Then, to demonstrate the technique’s effectiveness at targeting and eliminating lesions in a living animal, researchers injected nanoparticles carrying the dye into mice that had previously received a transplant of endometrial tissue taken from a non-human primate model of endometriosis.

They found the nanoparticles containing the dye accumulated in the animals’ endometrial lesions within a period of 24 hours, and were able to completely eliminate lesions when heated up to 47ºC (116ºF).

“The heat is produced under near-infrared laser light that is harmless to tissue without the presence of the nanoparticles. The generated heat eradicates the endometrial lesions completely within a day or two,” Taratula said.

Investigators noted that validation studies are needed before this new nanoparticle-based technology can advance to human clinical trials.

“Validation of this treatment approach in macaques that develop endometriosis anatomically similar to that found in humans is essential before advancing the therapeutic modality to human clinical trials,” they wrote.

Notably, the research team received a grant from the National Institutes of Health (NIH) to support a new study focused on assessing the effectiveness of the new nanoparticle-based therapy in a non-human primate model of endometriosis.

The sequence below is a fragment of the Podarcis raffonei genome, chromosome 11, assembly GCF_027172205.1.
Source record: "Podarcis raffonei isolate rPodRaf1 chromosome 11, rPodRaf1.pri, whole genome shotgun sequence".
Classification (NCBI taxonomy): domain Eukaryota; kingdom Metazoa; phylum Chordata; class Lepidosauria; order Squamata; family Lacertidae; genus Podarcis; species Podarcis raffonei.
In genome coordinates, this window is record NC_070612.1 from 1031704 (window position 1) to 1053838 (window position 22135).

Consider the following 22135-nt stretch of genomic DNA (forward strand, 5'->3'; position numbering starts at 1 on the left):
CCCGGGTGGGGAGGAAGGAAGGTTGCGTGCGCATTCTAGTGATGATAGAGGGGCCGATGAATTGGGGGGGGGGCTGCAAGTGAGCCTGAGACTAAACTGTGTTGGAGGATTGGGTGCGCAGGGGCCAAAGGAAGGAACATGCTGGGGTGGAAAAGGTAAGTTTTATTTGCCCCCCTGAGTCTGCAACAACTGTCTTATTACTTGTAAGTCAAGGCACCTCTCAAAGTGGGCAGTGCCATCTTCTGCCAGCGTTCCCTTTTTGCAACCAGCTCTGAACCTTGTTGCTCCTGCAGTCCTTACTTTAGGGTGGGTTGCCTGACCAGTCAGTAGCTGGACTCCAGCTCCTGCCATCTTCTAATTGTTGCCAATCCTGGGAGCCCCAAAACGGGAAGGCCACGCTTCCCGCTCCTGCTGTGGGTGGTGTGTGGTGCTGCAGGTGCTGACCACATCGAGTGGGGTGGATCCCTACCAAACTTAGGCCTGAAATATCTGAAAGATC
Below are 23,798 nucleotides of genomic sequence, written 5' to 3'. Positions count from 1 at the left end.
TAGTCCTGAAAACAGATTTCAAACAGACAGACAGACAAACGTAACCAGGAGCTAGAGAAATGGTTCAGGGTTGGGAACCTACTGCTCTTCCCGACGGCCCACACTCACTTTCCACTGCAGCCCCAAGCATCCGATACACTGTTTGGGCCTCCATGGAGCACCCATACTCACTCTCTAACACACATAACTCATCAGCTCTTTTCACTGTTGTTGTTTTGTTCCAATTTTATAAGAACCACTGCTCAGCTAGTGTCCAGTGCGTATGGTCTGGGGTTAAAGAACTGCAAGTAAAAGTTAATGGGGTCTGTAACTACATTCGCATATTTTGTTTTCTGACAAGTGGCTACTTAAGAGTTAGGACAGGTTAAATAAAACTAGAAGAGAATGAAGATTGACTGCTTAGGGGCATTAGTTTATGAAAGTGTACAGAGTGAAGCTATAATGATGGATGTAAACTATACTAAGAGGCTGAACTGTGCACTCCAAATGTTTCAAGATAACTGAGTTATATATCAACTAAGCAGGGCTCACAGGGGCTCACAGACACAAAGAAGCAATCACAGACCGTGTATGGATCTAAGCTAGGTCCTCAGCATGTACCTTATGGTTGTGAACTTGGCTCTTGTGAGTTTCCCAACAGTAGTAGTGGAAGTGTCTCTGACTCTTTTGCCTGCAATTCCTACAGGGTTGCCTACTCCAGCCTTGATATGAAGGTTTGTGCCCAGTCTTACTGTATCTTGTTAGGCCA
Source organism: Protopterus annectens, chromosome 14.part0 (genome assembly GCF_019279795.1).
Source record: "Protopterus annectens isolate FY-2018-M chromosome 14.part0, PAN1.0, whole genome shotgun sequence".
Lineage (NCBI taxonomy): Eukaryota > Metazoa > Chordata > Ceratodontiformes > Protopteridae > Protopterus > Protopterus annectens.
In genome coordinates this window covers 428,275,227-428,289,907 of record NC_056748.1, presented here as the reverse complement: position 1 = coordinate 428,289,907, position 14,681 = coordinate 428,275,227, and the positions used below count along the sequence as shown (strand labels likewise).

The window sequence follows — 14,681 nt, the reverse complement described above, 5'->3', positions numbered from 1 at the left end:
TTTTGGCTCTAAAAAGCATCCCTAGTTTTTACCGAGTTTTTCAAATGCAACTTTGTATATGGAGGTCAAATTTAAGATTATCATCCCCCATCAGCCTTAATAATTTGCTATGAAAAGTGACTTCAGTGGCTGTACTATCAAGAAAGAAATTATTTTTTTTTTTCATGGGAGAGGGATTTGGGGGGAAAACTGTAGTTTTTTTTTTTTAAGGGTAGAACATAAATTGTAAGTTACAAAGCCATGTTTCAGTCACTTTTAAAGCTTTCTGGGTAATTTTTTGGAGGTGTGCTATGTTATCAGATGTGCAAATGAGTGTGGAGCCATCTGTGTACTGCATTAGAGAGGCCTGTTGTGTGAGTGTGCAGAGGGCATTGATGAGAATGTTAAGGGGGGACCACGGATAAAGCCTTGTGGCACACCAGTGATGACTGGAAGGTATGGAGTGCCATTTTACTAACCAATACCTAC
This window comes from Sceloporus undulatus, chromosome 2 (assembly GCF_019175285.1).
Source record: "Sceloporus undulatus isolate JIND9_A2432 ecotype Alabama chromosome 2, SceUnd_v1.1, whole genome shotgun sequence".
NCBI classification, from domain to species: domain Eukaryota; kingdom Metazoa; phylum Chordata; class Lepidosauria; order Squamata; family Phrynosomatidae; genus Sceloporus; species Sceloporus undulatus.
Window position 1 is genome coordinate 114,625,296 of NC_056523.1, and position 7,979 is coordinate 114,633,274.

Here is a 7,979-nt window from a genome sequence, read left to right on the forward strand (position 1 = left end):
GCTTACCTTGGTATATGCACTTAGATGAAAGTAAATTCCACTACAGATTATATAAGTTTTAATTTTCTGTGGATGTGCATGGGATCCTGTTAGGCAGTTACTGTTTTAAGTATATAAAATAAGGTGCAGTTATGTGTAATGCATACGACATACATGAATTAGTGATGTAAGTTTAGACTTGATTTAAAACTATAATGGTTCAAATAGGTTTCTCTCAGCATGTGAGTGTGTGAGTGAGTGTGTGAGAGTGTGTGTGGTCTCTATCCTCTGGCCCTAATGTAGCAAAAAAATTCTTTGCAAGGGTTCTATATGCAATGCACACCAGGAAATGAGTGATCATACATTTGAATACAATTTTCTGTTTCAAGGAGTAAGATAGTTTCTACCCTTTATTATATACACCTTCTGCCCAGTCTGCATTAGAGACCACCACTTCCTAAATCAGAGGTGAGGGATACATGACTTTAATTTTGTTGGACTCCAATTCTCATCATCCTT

“We believe that our developed strategy can eventually shift the current paradigm for endometriosis detection and treatment,” Taratula said. “Our results validate that some fundamental principles of cancer nanomedicine can potentially be used for the development of novel nanoparticle-based strategies for treatment and imaging of endometriosis.”

Joana holds a BSc in Biology, a MSc in Evolutionary and Developmental Biology and a PhD in Biomedical Sciences from Universidade de Lisboa, Portugal. Her work has been focused on the impact of non-canonical Wnt signaling in the collective behavior of endothelial cells — cells that made up the lining of blood vessels — found in the umbilical cord of newborns.
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Patrícia holds her PhD in Medical Microbiology and Infectious Diseases from the Leiden University Medical Center in Leiden, The Netherlands. She has studied Applied Biology at Universidade do Minho and was a postdoctoral research fellow at Instituto de Medicina Molecular in Lisbon, Portugal. Her work has been focused on molecular genetic traits of infectious agents such as viruses and parasites.
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Joana holds a BSc in Biology, a MSc in Evolutionary and Developmental Biology and a PhD in Biomedical Sciences from Universidade de Lisboa, Portugal. Her work has been focused on the impact of non-canonical Wnt signaling in the collective behavior of endothelial cells — cells that made up the lining of blood vessels — found in the umbilical cord of newborns.